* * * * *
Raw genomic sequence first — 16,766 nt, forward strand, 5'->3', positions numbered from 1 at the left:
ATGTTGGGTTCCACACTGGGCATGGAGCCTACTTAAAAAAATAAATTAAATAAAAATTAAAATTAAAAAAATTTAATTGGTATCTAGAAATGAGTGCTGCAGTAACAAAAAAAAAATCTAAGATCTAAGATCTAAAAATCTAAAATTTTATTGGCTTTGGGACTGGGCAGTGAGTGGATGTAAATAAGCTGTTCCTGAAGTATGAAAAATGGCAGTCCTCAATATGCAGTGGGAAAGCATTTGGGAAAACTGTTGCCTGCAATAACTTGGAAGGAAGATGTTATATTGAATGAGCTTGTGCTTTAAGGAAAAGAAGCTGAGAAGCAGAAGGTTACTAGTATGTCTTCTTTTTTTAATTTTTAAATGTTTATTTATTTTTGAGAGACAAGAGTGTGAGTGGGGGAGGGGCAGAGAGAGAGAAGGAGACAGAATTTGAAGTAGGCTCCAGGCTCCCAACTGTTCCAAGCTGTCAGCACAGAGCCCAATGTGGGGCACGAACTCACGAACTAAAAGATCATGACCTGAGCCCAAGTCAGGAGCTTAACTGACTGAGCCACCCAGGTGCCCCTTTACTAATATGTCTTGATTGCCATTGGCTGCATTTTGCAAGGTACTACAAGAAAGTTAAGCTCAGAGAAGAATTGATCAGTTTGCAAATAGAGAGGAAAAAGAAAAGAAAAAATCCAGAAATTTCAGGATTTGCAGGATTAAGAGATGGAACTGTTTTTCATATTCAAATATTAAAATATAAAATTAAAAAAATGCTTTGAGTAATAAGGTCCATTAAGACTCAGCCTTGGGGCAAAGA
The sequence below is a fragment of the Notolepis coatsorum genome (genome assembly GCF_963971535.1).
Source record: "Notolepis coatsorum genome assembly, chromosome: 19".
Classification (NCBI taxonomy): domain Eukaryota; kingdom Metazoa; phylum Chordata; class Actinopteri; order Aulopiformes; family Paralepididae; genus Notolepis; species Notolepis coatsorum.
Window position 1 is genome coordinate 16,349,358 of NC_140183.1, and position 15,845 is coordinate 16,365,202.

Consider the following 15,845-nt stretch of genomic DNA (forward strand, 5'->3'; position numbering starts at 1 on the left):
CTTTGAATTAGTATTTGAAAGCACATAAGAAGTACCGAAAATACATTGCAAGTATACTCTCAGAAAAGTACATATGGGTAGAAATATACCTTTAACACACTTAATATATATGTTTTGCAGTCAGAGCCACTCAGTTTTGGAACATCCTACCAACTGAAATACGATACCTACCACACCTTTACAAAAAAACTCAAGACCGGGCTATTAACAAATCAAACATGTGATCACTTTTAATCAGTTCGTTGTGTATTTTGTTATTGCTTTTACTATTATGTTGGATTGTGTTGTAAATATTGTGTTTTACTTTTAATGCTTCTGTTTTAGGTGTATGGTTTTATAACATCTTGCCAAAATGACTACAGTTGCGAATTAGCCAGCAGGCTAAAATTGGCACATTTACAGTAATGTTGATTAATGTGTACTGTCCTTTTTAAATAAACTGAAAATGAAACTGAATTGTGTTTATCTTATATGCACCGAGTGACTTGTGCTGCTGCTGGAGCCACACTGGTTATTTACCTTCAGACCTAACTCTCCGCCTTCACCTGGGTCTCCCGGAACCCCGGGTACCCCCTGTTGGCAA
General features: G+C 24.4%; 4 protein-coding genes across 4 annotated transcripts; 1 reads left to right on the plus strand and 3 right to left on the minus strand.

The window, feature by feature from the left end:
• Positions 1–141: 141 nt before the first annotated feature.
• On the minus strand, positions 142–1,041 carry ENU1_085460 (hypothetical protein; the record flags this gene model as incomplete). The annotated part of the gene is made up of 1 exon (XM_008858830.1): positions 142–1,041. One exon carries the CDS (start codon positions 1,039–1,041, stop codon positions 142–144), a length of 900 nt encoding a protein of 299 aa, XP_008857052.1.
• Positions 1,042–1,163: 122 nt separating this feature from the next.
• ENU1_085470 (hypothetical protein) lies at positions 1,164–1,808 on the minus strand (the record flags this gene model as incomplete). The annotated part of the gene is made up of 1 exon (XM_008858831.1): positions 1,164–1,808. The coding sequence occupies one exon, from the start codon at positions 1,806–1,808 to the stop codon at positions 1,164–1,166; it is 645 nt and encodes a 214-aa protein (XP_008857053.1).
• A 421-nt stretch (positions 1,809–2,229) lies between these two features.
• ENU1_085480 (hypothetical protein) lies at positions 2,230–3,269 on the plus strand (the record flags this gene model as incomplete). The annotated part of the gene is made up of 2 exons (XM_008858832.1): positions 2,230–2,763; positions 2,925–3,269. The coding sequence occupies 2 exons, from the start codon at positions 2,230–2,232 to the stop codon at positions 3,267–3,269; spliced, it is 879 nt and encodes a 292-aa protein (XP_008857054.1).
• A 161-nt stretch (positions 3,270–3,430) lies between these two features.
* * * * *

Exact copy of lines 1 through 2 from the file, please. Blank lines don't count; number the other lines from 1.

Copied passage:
Raw genomic sequence first — 16,766 nt, forward strand, 5'->3', positions numbered from 1 at the left:
ATGTTGGGTTCCACACTGGGCATGGAGCCTACTTAAAAAAATAAATTAAATAAAAATTAAAATTAAAAAAATTTAATTGGTATCTAGAAATGAGTGCTGCAGTAACAAAAAAAAAATCTAAGATCTAAGATCTAAAAATCTAAAATTTTATTGGCTTTGGGACTGGGCAGTGAGTGGATGTAAATAAGCTGTTCCTGAAGTATGAAAAATGGCAGTCCTCAATATGCAGTGGGAAAGCATTTGGGAAAACTGTTGCCTGCAATAACTTGGAAGGAAGATGTTATATTGAATGAGCTTGTGCTTTAAGGAAAAGAAGCTGAGAAGCAGAAGGTTACTAGTATGTCTTCTTTTTTTAATTTTTAAATGTTTATTTATTTTTGAGAGACAAGAGTGTGAGTGGGGGAGGGGCAGAGAGAGAGAAGGAGACAGAATTTGAAGTAGGCTCCAGGCTCCCAACTGTTCCAAGCTGTCAGCACAGAGCCCAATGTGGGGCACGAACTCACGAACTAAAAGATCATGACCTGAGCCCAAGTCAGGAGCTTAACTGACTGAGCCACCCAGGTGCCCCTTTACTAATATGTCTTGATTGCCATTGGCTGCATTTTGCAAGGTACTACAAGAAAGTTAAGCTCAGAGAAGAATTGATCAGTTTGCAAATAGAGAGGAAAAAGAAAAGAAAAAATCCAGAAATTTCAGGATTTGCAGGATTAAGAGATGGAACTGTTTTTCATATTCAAATATTAAAATATAAAATTAAAAAAATGCTTTGAGTAATAAGGTCCATTAAGACTCAGCCTTGGGGCAAAGA